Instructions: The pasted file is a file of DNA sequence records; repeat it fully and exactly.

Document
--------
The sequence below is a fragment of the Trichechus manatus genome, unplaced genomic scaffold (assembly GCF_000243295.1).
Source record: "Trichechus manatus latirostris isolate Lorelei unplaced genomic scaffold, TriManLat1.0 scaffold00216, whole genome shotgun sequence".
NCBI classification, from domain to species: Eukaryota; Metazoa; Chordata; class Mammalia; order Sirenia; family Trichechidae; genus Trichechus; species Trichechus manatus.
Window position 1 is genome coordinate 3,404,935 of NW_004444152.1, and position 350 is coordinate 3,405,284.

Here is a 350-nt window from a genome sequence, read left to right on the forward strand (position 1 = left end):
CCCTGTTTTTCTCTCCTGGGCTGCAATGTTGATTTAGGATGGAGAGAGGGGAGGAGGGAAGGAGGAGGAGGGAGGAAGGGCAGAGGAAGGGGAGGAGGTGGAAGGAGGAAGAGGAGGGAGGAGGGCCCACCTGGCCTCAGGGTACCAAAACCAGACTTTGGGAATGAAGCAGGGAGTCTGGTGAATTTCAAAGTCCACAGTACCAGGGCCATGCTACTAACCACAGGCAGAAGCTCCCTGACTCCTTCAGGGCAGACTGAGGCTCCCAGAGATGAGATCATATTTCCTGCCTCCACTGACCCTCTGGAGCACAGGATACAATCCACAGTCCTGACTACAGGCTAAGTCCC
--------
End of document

The sequence below is a fragment of the Trichechus manatus genome, unplaced genomic scaffold (assembly GCF_000243295.1).
Source record: "Trichechus manatus latirostris isolate Lorelei unplaced genomic scaffold, TriManLat1.0 scaffold00216, whole genome shotgun sequence".
NCBI classification, from domain to species: Eukaryota; Metazoa; Chordata; class Mammalia; order Sirenia; family Trichechidae; genus Trichechus; species Trichechus manatus.
Window position 1 is genome coordinate 3,404,935 of NW_004444152.1, and position 350 is coordinate 3,405,284.

Here is a 350-nt window from a genome sequence, read left to right on the forward strand (position 1 = left end):
CCCTGTTTTTCTCTCCTGGGCTGCAATGTTGATTTAGGATGGAGAGAGGGGAGGAGGGAAGGAGGAGGAGGGAGGAAGGGCAGAGGAAGGGGAGGAGGTGGAAGGAGGAAGAGGAGGGAGGAGGGCCCACCTGGCCTCAGGGTACCAAAACCAGACTTTGGGAATGAAGCAGGGAGTCTGGTGAATTTCAAAGTCCACAGTACCAGGGCCATGCTACTAACCACAGGCAGAAGCTCCCTGACTCCTTCAGGGCAGACTGAGGCTCCCAGAGATGAGATCATATTTCCTGCCTCCACTGACCCTCTGGAGCACAGGATACAATCCACAGTCCTGACTACAGGCTAAGTCCC